The HEART of (it):

Launched in 2008, the Global Poverty Project is invigorating a global movement
to end extreme poverty within a generation.

In 1997, a 14-year-old boy had the chance to go to the Philippines as a Youth Ambassador for World Vision. There he met another young boy who lived in the slums. At once he realized that it was only by accident of birth that his friend lived in such extreme poverty. In that moment, Hugh Evans knew he would dedicate his life to making sure children like his friend would not have to experience such hardship.

Evans, now 28, went on to create the Global Poverty Project, an international organization whose sole mission is to effect the end of extreme poverty within a lifetime. There are many factors which create cycles of extreme poverty. The Global Poverty Project focuses on three main types of solutions to stop and reverse these cycles:

1) create quality aid programs,
2) encourage businesses to adopt fair trade practices,
3) implement anti-corruption measures at the government level.

There’s also a strong emphasis on connecting people to the issues, and empowering them to take on their own initiatives. [clear]

GPP Circle quoteThe achievements of its members since its inception have been admirable. In 2007, after a huge awareness campaign, the Australian government doubled its aid commitment, resulting in more than $4 billion dollars being dedicated to aid programs that Australia supports around the world. Later advocacy efforts resulted in a leading chocolate company transforming its entire manufacturing processes to adopt fair trade practices. It earned Evans the title of “Young Australian of the Year.”

Hugh Evans’ philosophy is powerful:
“To see real change means you have to change people’s perceptions. You must inspire hope that the end of extreme poverty is, in fact, possible. In the last decade, the number of people living in extreme poverty has declined by 25%, but more needs to be done. The first step towards this goal is always education.” [clear]

Education for Action

True to his word, Evans launched an Inconvenient Truth-style presentation, which gives the full picture about the causes of extreme poverty and what can be done about it. The presentation, aptly titled 1.4 Billion Reasons to represent the 1.4 billion people living in extreme poverty, has been delivered to over 70,000 people around the world. It has resulted in more than 25,000 people taking direct action to address the barriers to end extreme poverty. It is now touring in the United States – traveling to 60 Schools in 60 Days – and is being presented by young social change leaders who bring their own stories to the events and inspire others to take action. Click here to see a short trailer about GPP’s feature presentation, 1.4 Billion Reasons.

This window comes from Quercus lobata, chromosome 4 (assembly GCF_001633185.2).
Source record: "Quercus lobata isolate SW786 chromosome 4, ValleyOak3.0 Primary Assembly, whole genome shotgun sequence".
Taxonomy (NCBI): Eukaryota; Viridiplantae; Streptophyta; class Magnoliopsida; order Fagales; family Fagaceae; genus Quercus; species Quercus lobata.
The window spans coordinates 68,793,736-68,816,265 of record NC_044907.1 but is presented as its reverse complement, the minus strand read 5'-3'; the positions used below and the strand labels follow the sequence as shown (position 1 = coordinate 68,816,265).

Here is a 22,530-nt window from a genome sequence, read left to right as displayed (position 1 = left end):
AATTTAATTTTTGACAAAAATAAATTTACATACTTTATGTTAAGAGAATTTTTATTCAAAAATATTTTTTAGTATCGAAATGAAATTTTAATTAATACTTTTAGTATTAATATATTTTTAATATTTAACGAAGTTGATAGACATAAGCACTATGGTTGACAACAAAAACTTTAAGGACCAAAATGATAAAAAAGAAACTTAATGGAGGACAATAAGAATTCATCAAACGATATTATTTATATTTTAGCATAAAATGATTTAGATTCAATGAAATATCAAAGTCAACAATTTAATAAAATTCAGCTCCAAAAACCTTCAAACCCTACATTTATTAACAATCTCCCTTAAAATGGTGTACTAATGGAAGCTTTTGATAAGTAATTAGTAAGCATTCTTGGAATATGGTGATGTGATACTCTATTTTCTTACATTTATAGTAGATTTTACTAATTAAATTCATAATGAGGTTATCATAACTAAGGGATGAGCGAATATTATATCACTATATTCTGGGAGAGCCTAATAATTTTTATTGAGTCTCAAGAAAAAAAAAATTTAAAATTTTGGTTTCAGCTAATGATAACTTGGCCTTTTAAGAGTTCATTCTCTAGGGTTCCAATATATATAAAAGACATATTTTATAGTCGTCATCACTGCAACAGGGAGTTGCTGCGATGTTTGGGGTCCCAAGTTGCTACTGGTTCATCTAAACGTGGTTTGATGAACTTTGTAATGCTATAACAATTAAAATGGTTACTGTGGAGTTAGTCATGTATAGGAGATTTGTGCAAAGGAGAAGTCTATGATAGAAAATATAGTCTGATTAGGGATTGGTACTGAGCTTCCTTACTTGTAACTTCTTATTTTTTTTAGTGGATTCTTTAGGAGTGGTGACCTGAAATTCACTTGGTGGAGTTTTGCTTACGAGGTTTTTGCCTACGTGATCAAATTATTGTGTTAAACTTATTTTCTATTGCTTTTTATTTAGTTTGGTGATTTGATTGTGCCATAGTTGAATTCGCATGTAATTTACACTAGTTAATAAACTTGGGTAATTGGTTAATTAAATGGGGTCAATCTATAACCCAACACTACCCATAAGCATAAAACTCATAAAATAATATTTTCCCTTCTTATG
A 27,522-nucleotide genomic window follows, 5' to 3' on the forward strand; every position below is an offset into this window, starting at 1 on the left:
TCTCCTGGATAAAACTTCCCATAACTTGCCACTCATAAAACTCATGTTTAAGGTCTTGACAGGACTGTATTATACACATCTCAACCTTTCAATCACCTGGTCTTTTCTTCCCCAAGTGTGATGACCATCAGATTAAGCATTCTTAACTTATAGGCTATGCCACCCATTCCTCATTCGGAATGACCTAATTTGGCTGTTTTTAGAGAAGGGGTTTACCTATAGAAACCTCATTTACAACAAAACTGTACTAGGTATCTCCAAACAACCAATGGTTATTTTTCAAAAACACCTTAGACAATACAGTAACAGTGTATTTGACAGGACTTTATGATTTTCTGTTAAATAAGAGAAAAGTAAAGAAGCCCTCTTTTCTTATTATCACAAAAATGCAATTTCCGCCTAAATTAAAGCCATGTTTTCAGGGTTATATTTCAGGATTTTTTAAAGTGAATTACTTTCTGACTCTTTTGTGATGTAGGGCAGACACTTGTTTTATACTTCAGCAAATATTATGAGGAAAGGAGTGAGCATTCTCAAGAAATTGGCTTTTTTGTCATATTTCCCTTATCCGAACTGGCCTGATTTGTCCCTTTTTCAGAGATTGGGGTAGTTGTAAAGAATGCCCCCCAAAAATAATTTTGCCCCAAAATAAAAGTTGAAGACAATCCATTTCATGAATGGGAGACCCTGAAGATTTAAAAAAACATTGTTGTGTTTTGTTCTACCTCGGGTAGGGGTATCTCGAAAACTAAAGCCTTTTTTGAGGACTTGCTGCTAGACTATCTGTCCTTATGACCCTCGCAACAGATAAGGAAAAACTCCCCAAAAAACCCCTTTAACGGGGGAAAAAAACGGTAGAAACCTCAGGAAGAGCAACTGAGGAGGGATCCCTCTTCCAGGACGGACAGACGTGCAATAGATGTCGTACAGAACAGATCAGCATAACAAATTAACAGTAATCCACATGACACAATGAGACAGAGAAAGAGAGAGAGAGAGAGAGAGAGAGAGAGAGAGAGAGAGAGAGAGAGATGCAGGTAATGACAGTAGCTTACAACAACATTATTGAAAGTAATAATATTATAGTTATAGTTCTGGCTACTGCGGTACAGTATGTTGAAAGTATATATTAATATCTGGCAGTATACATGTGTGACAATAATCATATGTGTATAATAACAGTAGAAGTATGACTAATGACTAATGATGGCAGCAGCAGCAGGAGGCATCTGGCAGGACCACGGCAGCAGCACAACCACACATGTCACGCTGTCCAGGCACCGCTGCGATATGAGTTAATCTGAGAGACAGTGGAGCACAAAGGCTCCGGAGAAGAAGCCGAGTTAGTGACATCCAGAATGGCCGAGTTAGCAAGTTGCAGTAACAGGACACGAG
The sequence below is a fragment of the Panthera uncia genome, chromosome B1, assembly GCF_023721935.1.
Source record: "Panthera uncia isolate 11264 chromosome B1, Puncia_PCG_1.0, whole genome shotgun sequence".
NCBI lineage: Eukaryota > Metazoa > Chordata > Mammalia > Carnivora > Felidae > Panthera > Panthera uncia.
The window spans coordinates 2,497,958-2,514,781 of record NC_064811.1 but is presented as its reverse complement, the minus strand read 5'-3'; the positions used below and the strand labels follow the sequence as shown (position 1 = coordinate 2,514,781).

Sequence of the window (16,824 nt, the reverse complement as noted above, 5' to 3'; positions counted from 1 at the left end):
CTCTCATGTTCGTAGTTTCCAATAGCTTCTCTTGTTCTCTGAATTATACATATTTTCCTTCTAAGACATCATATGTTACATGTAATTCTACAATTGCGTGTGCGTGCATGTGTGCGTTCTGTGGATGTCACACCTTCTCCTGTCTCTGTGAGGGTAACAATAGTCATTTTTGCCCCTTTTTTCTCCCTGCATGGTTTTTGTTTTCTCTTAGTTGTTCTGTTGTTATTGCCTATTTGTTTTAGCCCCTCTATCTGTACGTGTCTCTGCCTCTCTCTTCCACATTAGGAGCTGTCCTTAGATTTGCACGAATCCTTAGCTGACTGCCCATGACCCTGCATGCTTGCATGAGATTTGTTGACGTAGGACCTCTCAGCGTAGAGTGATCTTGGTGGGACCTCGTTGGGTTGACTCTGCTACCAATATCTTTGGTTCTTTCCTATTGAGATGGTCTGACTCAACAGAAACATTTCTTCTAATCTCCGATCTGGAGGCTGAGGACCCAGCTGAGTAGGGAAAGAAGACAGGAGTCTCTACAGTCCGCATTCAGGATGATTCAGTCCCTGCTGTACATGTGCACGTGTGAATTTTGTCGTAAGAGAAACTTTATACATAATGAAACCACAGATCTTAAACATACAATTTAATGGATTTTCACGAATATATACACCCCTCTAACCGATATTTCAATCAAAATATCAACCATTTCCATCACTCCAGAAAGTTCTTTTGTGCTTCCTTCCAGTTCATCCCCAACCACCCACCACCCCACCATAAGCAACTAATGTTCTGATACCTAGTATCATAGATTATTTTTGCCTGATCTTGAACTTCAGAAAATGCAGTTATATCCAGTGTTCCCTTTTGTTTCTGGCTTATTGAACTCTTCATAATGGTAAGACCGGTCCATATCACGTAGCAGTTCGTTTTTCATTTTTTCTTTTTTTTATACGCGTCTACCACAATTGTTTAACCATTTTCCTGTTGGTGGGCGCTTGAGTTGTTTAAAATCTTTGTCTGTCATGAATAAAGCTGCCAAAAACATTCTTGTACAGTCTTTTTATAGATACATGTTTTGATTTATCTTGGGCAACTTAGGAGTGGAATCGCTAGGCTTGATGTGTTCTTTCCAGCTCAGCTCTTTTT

For Evans, the presentation is about education. It’s about creating an understanding that systems – not people’s decisions or misfortunes – create and perpetuate the cycles of extreme poverty on a global level. In the United States, it’s also about clarifying the public’s perception of the government’s contributions to foreign aid.

“Many people have this idea that a high percentage of the U.S. budget is going offshore – in reality it is less than 1% of the overall budget. It’s negligible, yet the impact on life-saving programs in developing countries is huge, especially in areas affected by natural disasters,” Evans said.

“Live Below the Line” Launches

Complementing the 1.4 Billion Reasons tour is the launch of Global Poverty Project’s powerful “Live Below the Line” Campaign, which challenges participants to live on a food budget of $1.50 a day, for 5 days. The 2013 U.S. Campaign took place earlier this year, and nearly 20,000 participants raised $4 million for ant-poverty projects across the world. The UK campaign was launched by Hugh Jackman and they raised

Published by Sandra Payne

Sandy brings a seventeen-year career to her work as a professional writer and filmmaker, particularly for the web. Her extensive experience writing, directing and producing web series, and award-winning short films and trailers makes her a strong leader in helping (it) magazine bring to the public solutions-driven journalism. When she's not writing with (it) magazine she's busy writing award-winning scripts, developing optioned feature scripts, and serving as a columnist and feature article writer for magazines. She has credits in children's TV, written various ancillary products for children's entertainment properties, and has a published baby board book and a coffee table book of photographs. To help others maximize the benefits of social media, she teaches a class in refining and connecting one's online presence. She furthers her storytelling reach by working with people and organizations (i.e., Sundance Institute screenwriter's lab) to analyze stories to determine what might need an adjustment to make them great.